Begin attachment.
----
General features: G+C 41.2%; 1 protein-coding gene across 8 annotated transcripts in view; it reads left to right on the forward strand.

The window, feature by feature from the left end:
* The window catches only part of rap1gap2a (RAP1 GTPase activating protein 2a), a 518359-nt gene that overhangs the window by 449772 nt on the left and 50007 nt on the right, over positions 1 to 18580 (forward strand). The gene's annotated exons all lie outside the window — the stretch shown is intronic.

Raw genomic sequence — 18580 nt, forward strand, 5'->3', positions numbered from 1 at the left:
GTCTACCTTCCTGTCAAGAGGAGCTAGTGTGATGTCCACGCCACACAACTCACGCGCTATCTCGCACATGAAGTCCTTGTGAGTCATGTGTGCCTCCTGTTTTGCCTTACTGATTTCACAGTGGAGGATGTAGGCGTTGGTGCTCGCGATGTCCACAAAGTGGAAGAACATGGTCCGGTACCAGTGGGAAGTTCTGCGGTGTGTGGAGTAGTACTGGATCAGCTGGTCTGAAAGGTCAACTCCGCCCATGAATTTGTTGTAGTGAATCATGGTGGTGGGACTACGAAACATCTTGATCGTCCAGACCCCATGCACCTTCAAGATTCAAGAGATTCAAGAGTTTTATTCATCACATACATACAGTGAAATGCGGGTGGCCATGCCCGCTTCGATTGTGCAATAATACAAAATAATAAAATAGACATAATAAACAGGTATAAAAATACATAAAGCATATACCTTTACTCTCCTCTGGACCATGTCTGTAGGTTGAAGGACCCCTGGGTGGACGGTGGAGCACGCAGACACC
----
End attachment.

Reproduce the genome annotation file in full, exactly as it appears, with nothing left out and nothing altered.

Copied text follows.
General features: G+C 41.2%; 1 protein-coding gene across 8 annotated transcripts in view; it reads left to right on the forward strand.

The window, feature by feature from the left end:
* The window catches only part of rap1gap2a (RAP1 GTPase activating protein 2a), a 518359-nt gene that overhangs the window by 449772 nt on the left and 50007 nt on the right, over positions 1 to 18580 (forward strand). The gene's annotated exons all lie outside the window — the stretch shown is intronic.

Raw genomic sequence — 18580 nt, forward strand, 5'->3', positions numbered from 1 at the left:
GTCTACCTTCCTGTCAAGAGGAGCTAGTGTGATGTCCACGCCACACAACTCACGCGCTATCTCGCACATGAAGTCCTTGTGAGTCATGTGTGCCTCCTGTTTTGCCTTACTGATTTCACAGTGGAGGATGTAGGCGTTGGTGCTCGCGATGTCCACAAAGTGGAAGAACATGGTCCGGTACCAGTGGGAAGTTCTGCGGTGTGTGGAGTAGTACTGGATCAGCTGGTCTGAAAGGTCAACTCCGCCCATGAATTTGTTGTAGTGAATCATGGTGGTGGGACTACGAAACATCTTGATCGTCCAGACCCCATGCACCTTCAAGATTCAAGAGATTCAAGAGTTTTATTCATCACATACATACAGTGAAATGCGGGTGGCCATGCCCGCTTCGATTGTGCAATAATACAAAATAATAAAATAGACATAATAAACAGGTATAAAAATACATAAAGCATATACCTTTACTCTCCTCTGGACCATGTCTGTAGGTTGAAGGACCCCTGGGTGGACGGTGGAGCACGCAGACACC